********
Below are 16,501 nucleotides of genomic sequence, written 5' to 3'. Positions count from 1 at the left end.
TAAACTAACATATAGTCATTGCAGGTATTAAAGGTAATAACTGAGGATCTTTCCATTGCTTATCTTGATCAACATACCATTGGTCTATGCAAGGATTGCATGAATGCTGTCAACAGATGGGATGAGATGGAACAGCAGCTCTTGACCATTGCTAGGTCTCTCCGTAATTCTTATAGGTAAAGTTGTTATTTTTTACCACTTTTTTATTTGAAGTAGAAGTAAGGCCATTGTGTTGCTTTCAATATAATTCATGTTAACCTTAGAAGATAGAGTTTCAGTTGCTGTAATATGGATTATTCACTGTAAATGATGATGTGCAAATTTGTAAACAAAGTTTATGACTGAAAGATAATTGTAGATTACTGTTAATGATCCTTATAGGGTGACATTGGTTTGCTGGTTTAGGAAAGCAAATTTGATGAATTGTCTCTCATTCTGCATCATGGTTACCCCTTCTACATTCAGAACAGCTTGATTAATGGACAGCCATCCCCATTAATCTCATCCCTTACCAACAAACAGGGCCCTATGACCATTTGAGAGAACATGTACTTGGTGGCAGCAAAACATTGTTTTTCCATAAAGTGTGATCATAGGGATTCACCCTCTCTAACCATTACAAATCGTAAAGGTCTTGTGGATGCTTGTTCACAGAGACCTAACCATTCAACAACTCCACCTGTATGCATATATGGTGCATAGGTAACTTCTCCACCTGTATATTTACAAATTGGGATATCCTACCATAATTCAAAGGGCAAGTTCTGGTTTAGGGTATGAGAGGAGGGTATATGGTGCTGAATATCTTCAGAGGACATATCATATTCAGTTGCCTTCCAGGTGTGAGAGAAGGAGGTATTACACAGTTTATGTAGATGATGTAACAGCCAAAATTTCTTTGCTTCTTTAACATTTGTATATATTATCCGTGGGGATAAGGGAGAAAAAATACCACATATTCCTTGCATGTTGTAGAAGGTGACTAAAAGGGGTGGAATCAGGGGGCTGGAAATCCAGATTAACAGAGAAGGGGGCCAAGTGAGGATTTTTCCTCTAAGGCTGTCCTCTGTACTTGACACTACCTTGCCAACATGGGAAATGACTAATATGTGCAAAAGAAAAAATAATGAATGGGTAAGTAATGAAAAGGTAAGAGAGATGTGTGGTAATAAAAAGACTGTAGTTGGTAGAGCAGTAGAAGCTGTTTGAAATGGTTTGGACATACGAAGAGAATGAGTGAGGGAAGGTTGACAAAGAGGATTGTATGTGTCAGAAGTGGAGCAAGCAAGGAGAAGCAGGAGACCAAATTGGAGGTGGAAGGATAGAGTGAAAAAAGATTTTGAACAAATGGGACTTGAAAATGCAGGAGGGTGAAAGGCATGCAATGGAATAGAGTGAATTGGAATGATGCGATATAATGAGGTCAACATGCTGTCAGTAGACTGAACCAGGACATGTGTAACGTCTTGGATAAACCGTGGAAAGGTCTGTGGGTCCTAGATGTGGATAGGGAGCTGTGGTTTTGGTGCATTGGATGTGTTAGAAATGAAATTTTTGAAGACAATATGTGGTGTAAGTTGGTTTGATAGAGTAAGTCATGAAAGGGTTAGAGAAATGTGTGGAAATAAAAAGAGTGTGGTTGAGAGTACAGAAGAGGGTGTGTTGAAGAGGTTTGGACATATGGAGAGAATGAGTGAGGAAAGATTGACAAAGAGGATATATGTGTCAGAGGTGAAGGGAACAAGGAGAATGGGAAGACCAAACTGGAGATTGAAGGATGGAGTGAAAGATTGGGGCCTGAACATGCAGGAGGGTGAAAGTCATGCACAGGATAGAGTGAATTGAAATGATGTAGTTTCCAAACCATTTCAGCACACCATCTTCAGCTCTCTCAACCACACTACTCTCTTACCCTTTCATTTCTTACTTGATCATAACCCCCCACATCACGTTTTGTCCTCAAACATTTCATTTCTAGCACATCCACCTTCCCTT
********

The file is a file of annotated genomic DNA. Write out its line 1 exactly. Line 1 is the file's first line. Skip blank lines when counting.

Below are 16,501 nucleotides of genomic sequence, written 5' to 3'. Positions count from 1 at the left end.